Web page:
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July 9, 2019updated 15 Jul 2019 2:34pm

Revenues from ACPs and gene therapies will make up 30% of the haemophilia A and B market by 2028

Key opinion leaders interviewed by GlobalData are highly optimistic about ACP therapies and agree that they will drive change in the treatment landscapes for haemophilia A and B.

By GlobalData Healthcare

The haemophilia A and B market is set to grow from $6.93 billion in 2018 to $9.29 billion in 2028 at a modest compound annual growth rate (CAGR) of 3%.

The most anticipated drug classes for the treatment of haemophilia A and B are alternative coagulation promoters (ACPs), which are therapies with alternative targets in the coagulation cascade, and gene therapies, which produce steady levels of FVIII or FIX to reduce or eliminate the need for intravenous infusions of plasma-derived or recombinant FVIII and FIX replacement factors.

Haemophilia treatments

Replacement factors are the current standard-of-care, representing 97% of the total sales of the haemophilia market in 2018. However, their market share is expected to decline to 70% by 2028. This change will be driven by the introduction of ACPs and gene therapies, which promise to target significant areas of unmet need by reducing the risk of developing neutralising antibodies or inhibitors against replacement therapies, providing more effective treatments for patients with inhibitors, providing more convenient administration routes and less frequent dosing, and, in the case of gene therapies, providing a potential cure for the disease.

Key opinion leaders interviewed by GlobalData in the eight major markets (8MM: the US, France, Germany, Italy, Spain, the UK, Japan, and China) are highly optimistic about these therapies and agree that they will drive change in the treatment landscapes for haemophilia A and B.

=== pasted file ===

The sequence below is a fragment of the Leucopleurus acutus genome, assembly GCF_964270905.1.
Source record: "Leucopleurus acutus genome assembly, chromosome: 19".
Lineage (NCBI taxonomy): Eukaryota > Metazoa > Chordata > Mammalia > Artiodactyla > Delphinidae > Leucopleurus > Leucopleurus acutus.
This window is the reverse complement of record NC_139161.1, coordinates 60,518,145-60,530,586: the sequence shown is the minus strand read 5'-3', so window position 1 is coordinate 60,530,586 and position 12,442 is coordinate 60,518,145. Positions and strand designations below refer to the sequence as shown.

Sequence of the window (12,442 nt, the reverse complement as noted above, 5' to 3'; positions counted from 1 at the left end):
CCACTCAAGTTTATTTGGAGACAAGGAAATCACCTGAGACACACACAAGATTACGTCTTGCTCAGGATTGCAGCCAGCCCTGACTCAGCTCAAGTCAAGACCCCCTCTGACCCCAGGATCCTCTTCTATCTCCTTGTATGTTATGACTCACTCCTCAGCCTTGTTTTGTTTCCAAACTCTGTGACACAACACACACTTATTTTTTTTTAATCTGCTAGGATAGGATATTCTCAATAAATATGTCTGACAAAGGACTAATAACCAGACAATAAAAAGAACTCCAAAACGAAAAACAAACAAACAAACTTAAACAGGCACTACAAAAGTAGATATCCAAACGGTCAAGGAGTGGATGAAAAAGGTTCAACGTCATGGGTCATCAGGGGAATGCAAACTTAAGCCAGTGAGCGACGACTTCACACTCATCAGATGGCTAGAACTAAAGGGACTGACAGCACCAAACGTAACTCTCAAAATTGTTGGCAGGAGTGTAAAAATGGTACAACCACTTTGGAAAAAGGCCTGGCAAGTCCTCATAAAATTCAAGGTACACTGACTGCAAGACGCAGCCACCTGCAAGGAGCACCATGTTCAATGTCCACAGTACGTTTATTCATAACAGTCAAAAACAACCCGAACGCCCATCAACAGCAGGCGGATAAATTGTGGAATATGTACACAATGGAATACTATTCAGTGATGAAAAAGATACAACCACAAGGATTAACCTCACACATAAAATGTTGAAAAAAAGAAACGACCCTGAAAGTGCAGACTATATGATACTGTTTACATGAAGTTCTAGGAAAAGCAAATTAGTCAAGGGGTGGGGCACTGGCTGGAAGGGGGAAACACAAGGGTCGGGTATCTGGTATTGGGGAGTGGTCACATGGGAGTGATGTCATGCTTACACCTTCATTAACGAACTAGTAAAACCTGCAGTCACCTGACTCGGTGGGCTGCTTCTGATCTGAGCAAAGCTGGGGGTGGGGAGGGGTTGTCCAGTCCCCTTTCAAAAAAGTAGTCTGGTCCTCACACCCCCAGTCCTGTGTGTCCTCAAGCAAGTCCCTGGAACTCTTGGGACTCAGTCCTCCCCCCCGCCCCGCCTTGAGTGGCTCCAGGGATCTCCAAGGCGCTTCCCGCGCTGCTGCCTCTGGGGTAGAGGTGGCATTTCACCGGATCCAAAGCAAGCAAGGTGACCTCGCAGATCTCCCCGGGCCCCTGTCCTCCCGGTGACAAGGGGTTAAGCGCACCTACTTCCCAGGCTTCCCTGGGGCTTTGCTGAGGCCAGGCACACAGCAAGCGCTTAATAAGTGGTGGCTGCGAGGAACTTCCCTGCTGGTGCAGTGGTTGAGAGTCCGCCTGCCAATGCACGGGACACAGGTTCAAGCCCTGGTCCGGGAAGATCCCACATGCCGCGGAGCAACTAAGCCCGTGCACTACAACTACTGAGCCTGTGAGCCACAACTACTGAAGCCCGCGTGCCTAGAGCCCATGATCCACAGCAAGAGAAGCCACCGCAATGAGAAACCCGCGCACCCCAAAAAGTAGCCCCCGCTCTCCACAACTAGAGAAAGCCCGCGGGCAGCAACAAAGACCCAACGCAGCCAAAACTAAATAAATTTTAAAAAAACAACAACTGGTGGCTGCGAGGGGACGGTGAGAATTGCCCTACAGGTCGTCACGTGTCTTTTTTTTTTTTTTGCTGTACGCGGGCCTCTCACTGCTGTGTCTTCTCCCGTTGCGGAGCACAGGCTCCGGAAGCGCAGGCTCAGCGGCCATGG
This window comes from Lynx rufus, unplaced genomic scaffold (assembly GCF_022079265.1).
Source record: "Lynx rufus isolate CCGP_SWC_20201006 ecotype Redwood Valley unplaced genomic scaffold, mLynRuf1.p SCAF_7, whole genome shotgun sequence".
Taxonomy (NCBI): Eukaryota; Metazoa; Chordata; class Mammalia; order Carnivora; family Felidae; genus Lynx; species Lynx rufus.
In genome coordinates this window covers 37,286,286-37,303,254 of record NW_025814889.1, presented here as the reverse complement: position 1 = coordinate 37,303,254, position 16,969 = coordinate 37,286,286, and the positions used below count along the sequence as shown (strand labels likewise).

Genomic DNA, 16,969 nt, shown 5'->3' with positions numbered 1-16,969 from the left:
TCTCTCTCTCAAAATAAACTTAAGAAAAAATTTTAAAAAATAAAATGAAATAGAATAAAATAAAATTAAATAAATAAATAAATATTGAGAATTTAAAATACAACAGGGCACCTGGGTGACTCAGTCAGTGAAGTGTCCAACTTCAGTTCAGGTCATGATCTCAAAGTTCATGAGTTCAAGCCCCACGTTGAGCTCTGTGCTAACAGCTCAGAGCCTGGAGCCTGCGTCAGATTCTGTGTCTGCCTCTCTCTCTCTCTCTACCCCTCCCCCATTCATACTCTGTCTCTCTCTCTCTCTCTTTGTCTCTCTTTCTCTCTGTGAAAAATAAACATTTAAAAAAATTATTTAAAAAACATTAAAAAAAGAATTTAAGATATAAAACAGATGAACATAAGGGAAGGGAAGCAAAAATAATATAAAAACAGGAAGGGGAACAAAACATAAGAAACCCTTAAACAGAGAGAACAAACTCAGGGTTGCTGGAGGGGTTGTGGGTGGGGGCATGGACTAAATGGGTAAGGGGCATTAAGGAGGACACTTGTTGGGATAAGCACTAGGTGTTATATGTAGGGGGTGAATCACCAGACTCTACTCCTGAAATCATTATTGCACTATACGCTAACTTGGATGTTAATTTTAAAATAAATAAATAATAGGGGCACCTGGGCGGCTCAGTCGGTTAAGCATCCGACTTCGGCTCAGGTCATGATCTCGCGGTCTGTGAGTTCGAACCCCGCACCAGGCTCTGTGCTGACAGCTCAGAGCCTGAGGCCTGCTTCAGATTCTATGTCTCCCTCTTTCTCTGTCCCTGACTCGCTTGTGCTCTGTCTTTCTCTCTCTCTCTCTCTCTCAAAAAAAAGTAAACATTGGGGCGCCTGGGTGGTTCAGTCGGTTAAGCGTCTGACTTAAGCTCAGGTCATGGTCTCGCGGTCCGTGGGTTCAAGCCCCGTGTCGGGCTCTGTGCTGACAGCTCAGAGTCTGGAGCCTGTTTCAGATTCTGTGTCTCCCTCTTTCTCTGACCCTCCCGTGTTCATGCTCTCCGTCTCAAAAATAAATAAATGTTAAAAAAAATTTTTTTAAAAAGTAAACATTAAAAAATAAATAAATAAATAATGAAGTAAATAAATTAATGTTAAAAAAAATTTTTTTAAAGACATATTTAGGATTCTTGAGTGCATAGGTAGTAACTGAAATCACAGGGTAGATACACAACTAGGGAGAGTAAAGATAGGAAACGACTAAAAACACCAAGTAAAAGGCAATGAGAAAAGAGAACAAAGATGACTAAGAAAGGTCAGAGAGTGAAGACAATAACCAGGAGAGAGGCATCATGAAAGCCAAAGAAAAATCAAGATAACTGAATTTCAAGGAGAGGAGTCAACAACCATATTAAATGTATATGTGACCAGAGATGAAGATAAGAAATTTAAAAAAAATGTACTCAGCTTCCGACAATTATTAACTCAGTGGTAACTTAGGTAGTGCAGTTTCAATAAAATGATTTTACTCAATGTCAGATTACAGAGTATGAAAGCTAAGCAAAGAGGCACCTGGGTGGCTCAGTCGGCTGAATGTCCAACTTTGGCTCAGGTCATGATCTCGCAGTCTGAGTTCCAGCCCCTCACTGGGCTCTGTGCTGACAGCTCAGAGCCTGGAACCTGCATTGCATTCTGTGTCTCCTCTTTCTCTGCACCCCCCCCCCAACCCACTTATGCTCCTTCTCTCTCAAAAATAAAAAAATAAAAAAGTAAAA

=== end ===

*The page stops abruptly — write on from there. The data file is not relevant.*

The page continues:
GlobalData’s research has identified ACPs such as Roche’s recently approved Hemlibra (emicizumab) for haemophilia A patients with and without inhibitors and Alnylam’s late-stage fitusiran for haemophilia A and B patients with and without inhibitors, which is expected to launch in 2021. GlobalData anticipates that the total sales of these two therapies will increase from $0.23 billion in 2018 to $1.67 billion in 2028 at a significant CAGR of 22.2%, making up 18% of total haemophilia drug revenues in 2028 in the 8MM.

BioMarin’s ValRox (valoctocogene roxaparvovec; BMN-270) and Spark Therapeutics’ SPK-8011 for haemophilia A, and uniQure’s AMT-061 and Pfizer/Spark Therapeutics’ SPK-9001 (fidanacogene elaparvovec) for haemophilia B, are leading the clinical development race for gene therapies. ValRox is expected to launch as early as 2020.

GlobalData anticipates the total revenues from these four therapies to be approximately $1.15 billion in 2028, which will make up 12% of total haemophilia drug revenues in the 8MM. As these high-cost, single-dosage treatments enter the haemophilia market over the forecast period, competition for market share seems inevitable. Gene therapies are positioned for a limited patient population, such as severe adult haemophiliacs, previously treated patients, and patients with no history of inhibitors, and questions have already been raised about their limited long-term safety and efficacy data. Therefore, first-to-market advantage will drive commercial success.

The figure below represents annual haemophilia A and B revenues by therapeutic classes in 2018 and 2028.

Forthcoming reports
GlobalData (2019). Hemophilia A and B – Epidemiology Forecast to 2028, to be published.

GlobalData (2019). Hemophilia A and B – Global Drug Forecast and Market Analysis to 2028, to be published.

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